removing the first substrate from the bonded substrates so as to leave the semiconductor layers on the second substrate.
FIG. 1 is a schematic cross-sectional view showing an example of the constitution of a conventional surface-emitting semiconductor device.
FIG. 2 is a schematic cross-sectional view showing an example of the constitution of a semiconductor device on which a surface-emitting semiconductor device and other electrical elements are integrated.
FIGS. 3A and 3B are a schematic cross-sectional view and a plan view, respectively, showing a first embodiment of the surface-emitting semiconductor device of the present invention.
FIGS. 4A, 4B, 4C and 4D are schematic cross-sectional views for illustrating a fabrication method of the first embodiment.
FIG. 5 is a schematic cross-sectional view showing a second embodiment of the surface-emitting semiconductor device of the present invention.
FIG. 6 is a schematic cross-sectional view showing a third embodiment of the surface-emitting semiconductor device of the present invention.
FIG. 7 is a schematic cross-sectional view showing a fourth embodiment of the surface-emitting semiconductor device of the present invention.
FIG. 8 is a schematic cross-sectional view showing an example of the constitution of a semiconductor device on which the surface-emitting semiconductor device of the present invention, light detectors and transistors are integrated.
FIG. 9 is a schematic cross-sectional view showing an example of the constitution of a semiconductor device on which the surface-emitting semiconductor device of the present invention and MOS-FET are integrated.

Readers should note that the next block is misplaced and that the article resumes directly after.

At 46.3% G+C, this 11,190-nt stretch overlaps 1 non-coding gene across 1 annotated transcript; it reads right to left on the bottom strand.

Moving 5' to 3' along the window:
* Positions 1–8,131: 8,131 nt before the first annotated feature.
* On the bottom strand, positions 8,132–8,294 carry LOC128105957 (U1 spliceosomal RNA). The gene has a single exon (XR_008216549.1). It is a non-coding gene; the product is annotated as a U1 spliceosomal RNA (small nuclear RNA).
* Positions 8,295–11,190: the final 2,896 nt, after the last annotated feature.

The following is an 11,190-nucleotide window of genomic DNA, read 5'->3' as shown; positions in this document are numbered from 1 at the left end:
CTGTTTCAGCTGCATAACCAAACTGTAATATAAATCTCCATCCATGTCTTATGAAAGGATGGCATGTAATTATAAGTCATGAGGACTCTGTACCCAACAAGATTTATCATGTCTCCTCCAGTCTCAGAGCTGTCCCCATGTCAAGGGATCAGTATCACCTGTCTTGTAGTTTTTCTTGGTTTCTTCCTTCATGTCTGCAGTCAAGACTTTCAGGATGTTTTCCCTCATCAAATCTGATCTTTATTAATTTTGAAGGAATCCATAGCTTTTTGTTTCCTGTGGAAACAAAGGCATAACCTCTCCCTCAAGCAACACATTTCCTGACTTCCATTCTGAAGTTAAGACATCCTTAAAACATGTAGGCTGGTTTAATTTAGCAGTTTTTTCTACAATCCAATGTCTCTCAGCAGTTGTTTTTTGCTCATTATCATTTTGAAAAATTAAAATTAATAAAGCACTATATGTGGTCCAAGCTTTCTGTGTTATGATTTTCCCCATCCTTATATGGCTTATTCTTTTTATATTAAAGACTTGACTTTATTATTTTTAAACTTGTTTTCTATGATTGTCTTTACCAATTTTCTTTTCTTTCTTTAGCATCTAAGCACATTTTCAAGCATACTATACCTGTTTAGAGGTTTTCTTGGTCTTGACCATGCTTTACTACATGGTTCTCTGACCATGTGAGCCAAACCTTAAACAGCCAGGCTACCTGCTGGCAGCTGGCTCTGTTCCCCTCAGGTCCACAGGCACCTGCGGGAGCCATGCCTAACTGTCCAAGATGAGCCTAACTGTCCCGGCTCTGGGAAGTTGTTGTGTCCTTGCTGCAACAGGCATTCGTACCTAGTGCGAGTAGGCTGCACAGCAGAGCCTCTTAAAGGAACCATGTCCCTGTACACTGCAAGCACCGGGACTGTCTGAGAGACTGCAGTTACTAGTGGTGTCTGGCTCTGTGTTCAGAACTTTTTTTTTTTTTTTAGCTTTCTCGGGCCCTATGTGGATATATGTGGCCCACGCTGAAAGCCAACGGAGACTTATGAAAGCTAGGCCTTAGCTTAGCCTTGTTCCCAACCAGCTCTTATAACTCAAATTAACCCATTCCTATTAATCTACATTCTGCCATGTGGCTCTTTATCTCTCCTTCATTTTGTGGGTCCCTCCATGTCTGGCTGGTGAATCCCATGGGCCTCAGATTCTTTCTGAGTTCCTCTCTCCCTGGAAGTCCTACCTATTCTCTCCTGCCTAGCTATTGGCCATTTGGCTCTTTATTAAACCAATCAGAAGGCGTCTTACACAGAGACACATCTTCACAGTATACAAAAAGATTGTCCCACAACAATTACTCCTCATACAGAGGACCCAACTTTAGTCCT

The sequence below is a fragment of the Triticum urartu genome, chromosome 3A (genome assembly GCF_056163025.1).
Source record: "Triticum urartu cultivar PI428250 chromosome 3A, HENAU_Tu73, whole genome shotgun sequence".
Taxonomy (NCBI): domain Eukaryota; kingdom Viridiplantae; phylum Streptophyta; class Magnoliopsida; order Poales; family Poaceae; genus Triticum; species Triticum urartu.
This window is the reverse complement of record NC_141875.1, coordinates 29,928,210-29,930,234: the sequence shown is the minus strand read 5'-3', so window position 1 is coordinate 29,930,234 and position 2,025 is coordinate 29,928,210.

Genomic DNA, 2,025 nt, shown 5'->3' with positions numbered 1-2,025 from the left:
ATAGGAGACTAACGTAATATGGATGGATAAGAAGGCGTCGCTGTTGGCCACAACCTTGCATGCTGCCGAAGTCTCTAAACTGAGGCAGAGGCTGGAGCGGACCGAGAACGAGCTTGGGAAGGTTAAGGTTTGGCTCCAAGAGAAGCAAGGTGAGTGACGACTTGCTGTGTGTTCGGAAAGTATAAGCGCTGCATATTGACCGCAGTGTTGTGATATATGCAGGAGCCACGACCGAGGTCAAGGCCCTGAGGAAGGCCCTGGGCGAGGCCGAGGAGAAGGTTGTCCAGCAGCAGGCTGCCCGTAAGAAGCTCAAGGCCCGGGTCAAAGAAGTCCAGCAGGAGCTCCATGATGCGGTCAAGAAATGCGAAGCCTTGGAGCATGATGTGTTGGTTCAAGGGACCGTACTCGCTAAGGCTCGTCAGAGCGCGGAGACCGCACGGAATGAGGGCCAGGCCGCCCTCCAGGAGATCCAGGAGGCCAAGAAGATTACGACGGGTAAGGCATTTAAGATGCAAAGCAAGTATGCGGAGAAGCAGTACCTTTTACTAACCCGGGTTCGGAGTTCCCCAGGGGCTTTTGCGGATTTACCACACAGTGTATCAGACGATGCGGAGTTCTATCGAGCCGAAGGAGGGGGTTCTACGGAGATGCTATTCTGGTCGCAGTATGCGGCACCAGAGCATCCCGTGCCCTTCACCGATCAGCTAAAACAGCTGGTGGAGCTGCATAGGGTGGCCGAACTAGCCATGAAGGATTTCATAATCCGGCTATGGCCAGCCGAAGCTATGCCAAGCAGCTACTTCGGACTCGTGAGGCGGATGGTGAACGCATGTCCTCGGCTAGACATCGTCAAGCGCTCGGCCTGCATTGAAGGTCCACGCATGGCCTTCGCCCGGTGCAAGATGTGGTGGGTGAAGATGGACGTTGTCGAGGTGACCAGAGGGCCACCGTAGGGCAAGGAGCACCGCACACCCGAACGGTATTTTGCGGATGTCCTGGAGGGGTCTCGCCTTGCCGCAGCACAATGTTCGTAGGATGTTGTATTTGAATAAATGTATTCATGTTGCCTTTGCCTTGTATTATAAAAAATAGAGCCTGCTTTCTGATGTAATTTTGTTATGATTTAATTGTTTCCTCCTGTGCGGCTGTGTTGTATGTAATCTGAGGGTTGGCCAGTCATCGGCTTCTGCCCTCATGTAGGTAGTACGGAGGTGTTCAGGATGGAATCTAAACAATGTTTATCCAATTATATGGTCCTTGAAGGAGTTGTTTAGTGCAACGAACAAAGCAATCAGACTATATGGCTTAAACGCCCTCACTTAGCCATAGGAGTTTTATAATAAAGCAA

FIG. 10 is a schematic perspective view showing an example of a display device making use of the surface-emitting semiconductor device of the present invention.
FIG. 11 is a schematic perspective view showing another example of a display device making use of the surface-emitting semiconductor device of the present invention.
Embodiments of the present invention will be described below with reference to the accompanying drawings.
A VCSEL array of a first embodiment according to the present invention is constituted of an InP substrate which is a semiconductor single-crystal substrate, and a wavelength 1.3 μm band VCSEL of an InGaAs/InGaAsP system grown on the substrate; the VCSEL being bonded to a silica glass substrate. A cross-sectional structure of the VCSEL array at its one light-emitting region (a pixel) is shown in FIG. 3A.
The present embodiment has a structure wherein a semiconductor active layer 3 is sandwiched between clad layers 2 and 4 comprised of n-type and p-type semiconductors, respectively, and dielectric multi-layer film mirrors 9 and 10 are formed on the both sides. The dielectric multi-layer film mirror 9 is bonded to a glass substrate 12 with an adhesive 11. The array structure as viewed on the side opposite to the glass substrate 12 has a plan view as shown in FIG. 3B. Electrodes 7 on the side of the glass substrate 12 are previously formed by patterning in stripes, and are led out by removing a semiconductor substrate bonded to the glass substrate 12 and on which an epitaxially grown layer 15 has been formed, and thereafter partly removing the epitaxially grown layer 15 to uncover the electrodes 7. Electrodes 8 on the side opposite to the glass substrate 12 are led out by partly removing the dielectric multi-layer film mirror 10. In FIG. 3B, for example, only the left uppermost pixel among pixels 14 is oscillated upon application of a voltage between Cl and L1 through electrode wires 16 (C1-C3 and L1-L3).
A fabrication method in the present embodiment will be described with reference to FIGS. 4A to 4D.